Kxd6 is drawn with Black Queen on e4 and g2.

Kxd6 is EGTB+/- with Black's Queen on b5, a5, a4, b7, a7, c4, g4, h7.

Qxd6+ is EGTB+/- with Black's Queen on e4 and White's King on d7, d8.

**C.**
57...Kc1

**58. Qe1+! Kc2**

**59. g6 ...**

Black has played to deny White a later Qd2+, and if White's King stood on e8 as in an analogous major line of the 54. Qf2 Qd3 win, then 59...Qg4 would probably draw. But now

C1) 59...Qg4 60. Qe6! keeps the whips cracking, and 60...Qg3 61. Qf7!, 60...Qd4 61. Qf5+, 60...Qg5+ 61. Qf6 Qe3+ 62. Kf8!, and 60...Qh4+ 61. Kf8! all look bad for Black. And 59...Qc7+ 60. Kf6! is no better---notice how White's Queen is covering all the squares Black needs and will interpose strongly on e7 on 60...Qd8+.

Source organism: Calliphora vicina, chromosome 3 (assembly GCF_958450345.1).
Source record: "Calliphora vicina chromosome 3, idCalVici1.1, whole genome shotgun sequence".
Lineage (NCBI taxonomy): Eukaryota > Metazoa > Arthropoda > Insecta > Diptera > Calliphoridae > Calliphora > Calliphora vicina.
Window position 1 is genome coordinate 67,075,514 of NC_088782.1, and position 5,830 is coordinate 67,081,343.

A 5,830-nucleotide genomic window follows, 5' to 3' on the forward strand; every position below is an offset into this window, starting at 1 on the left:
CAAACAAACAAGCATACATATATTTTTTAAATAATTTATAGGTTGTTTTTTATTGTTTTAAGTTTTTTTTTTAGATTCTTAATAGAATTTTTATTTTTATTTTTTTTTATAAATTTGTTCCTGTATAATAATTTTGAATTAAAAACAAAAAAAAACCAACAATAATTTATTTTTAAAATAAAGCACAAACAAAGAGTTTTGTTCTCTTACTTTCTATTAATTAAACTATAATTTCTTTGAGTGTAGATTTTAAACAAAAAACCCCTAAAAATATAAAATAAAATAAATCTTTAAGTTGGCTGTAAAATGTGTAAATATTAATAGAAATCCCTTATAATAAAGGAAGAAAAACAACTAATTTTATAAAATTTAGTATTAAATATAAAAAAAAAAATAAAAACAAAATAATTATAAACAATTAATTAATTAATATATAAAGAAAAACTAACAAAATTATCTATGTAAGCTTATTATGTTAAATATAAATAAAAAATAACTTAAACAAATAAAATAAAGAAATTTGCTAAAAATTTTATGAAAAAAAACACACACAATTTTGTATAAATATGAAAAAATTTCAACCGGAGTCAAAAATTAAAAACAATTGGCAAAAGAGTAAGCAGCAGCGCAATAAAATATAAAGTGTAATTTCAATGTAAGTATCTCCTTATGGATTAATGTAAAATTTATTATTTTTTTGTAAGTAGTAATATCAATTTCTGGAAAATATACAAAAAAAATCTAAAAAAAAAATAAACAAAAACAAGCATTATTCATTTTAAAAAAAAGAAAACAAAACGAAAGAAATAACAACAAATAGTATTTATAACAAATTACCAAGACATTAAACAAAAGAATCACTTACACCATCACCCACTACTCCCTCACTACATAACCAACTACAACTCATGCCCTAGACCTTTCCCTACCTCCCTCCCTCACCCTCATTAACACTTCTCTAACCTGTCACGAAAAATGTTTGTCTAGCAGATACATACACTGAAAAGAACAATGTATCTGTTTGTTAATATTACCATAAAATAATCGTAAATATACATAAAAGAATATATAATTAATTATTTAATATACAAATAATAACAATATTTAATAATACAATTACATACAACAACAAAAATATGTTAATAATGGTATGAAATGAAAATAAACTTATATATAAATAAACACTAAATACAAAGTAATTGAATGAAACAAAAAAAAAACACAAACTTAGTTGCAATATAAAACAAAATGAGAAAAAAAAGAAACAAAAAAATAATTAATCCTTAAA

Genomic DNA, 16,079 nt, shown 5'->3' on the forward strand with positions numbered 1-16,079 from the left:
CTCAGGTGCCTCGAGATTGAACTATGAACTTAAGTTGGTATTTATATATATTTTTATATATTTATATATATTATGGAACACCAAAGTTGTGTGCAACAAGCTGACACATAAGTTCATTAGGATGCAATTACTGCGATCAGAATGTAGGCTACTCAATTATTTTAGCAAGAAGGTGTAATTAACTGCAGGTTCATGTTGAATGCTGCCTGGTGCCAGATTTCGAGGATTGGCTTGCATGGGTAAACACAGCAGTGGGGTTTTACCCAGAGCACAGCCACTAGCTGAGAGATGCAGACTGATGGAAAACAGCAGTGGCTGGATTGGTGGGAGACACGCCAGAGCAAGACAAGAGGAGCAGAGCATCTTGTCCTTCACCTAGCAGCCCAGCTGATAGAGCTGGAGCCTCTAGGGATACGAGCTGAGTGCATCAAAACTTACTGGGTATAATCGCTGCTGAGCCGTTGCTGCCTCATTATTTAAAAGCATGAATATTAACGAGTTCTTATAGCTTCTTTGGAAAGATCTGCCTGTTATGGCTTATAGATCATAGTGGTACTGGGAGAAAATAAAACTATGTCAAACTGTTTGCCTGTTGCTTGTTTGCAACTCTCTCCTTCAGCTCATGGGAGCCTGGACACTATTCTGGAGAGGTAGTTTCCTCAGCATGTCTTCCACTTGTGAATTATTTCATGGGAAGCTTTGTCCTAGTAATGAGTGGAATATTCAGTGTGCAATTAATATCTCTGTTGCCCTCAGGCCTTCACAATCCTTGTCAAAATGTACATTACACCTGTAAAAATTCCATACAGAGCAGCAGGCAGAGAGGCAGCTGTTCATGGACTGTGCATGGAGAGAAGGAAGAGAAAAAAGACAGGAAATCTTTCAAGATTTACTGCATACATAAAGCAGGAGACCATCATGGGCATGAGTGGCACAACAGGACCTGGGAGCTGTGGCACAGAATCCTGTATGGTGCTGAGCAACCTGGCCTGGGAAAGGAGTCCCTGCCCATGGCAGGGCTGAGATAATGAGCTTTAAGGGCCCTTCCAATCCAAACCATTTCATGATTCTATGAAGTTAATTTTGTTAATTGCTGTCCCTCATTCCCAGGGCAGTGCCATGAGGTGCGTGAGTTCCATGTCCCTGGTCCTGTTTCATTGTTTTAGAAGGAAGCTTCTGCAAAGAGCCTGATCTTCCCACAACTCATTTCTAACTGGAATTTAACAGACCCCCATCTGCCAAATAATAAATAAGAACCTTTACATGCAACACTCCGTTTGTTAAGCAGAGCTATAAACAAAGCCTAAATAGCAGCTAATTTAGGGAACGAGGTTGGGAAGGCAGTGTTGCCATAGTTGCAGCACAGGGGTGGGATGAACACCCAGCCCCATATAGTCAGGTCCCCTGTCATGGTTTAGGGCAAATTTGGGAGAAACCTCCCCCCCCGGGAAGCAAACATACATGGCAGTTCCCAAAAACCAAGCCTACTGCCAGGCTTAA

[More to come...]

I [KWR] expect that analysis will show that Black's King is no better on other squares and that 53. Qe4 is actually a fairly snappy win!

Footnotes:

(1) Worthy of a footnote: White can also play 54. Qf4!?, and after 54...d4 55. g6 d3/Qb3 56. g7 Qb3/d3 has a very pretty win: 57. Qf2+! Ka3 58. Qf3!!, or 57...d2 58. Qxd2+ is EGTB+/- #20, or 57...Kc3 58. Qg3! Qg8 59. Qe5+ followed soon by a check on h2, c5, or d6 on the way to h8 or f8.

(2) White's best try is 57. Qf3 Qd4+ 58. Kf7---White avoided 58. Kg6 because of 58...Qc4---when both 58...Qa7+ 59. Kg6 Qg1+ 60. Kh7 Qh2+ 61. Kg8 Qh4 (61...d5 is iffy) 62. Kf8 Qd8+ 63. Kf7 Qd7+ 64. Kf6 Qd8+ 65. Kg6 and 58...Qc4+ 59. Kf8 Qc8+ 60. Ke7! Qc7+ 61. Kf6 Qd8+ 62. Kg6 lead to the same position. Black's drawing recourse, found by the GM-School, is 62...Ka3!! 63. Qf8 b2! 64. Qxd8 b1=Q+ 65. Kf7 Qb3+! and a perpetual check.